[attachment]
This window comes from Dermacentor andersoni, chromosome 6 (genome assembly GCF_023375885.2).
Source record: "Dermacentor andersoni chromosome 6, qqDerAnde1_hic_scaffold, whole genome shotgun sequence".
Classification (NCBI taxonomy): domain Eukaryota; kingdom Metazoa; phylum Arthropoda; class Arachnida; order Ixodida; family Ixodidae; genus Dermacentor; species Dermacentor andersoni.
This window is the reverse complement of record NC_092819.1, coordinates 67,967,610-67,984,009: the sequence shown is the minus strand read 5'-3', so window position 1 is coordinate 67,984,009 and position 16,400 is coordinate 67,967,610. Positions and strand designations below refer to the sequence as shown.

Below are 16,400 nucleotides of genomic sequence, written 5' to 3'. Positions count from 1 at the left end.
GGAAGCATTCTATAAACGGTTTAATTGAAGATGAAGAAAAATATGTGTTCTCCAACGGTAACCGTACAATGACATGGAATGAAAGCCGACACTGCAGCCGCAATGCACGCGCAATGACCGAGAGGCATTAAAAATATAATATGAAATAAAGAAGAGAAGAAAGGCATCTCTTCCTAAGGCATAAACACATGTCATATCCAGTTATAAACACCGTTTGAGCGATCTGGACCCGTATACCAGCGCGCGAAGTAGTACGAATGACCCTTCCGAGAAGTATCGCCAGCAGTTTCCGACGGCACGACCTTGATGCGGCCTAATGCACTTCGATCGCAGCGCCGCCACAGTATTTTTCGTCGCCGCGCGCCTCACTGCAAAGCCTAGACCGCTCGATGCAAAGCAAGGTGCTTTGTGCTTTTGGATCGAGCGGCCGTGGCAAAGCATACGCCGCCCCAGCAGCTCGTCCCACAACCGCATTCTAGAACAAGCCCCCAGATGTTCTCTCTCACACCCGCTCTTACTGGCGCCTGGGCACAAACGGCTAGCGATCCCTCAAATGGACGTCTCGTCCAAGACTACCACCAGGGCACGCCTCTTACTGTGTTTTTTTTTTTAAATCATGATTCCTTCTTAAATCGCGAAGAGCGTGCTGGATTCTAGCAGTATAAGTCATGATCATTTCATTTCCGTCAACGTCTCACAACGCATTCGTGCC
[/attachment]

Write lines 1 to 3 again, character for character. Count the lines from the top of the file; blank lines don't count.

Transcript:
This window comes from Dermacentor andersoni, chromosome 6 (genome assembly GCF_023375885.2).
Source record: "Dermacentor andersoni chromosome 6, qqDerAnde1_hic_scaffold, whole genome shotgun sequence".
Classification (NCBI taxonomy): domain Eukaryota; kingdom Metazoa; phylum Arthropoda; class Arachnida; order Ixodida; family Ixodidae; genus Dermacentor; species Dermacentor andersoni.